The most severe cases of ureteropelvic junction obstruction may require surgery early in life, while many do not require early surgery. The majority of cases do not require surgery at all, but do need to be checked up periodically until the obstruction has gone away.
Regular testing is required to make sure the kidney is still functioning properly. If the function of the kidney appears to be getting worse, or the obstruction is getting worse, surgery may be recommended.
Surgery to correct the blockage allows urine to flow normally, and can be performed using open methods (incision) or laparoscopic methods. Both methods are called a pyeloplasty and involve removing the abnormal part of the ureter and reconnecting it to the kidney to permit normal urine flow.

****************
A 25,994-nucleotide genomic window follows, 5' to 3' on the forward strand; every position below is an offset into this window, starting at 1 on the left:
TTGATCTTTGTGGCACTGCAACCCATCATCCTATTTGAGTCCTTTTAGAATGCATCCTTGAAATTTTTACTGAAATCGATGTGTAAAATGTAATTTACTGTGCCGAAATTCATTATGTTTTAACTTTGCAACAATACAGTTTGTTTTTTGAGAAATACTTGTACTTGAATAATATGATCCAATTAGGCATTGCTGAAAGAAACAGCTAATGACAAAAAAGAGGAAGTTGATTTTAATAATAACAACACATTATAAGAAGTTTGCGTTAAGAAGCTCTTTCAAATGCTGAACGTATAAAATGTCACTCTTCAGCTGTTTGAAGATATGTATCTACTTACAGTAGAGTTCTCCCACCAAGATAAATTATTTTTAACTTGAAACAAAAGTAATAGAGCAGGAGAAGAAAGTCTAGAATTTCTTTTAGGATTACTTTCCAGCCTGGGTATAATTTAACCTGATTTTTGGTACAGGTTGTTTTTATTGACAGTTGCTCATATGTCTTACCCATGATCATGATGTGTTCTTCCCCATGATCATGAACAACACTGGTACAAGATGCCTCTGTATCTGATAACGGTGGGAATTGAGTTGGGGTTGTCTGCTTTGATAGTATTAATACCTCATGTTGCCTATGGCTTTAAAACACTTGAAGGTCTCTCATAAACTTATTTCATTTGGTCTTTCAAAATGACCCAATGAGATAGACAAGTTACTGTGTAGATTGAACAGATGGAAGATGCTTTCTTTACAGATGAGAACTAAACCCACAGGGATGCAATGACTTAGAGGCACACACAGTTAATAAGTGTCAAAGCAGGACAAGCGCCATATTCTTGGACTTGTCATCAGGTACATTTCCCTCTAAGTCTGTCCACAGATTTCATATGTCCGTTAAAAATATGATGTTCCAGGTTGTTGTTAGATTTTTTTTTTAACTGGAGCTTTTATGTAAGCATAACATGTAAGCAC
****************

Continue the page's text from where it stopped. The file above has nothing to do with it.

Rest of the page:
Open surgery is performed at all ages, and involves an incision in the side or back to get to the kidney and remove the blockage, then repair the ureter.
Laparoscopic surgery using the surgical robot, a minimally invasive technique, can now be used in all ages, and usually involve the assistance of robotic surgery to help with the delicate repair. The success rates of both are similar, but children having a laparoscopic procedure can usually return home sooner (one day) and are back to normal activity sooner.
A tube called a stent may be placed to drain urine from the kidney until the patient heals. A nephrostomy tube, which is placed in the patient's side to drain urine, may also be needed for a short time after the surgery. This type of tube may also be used to treat severe infections before surgery.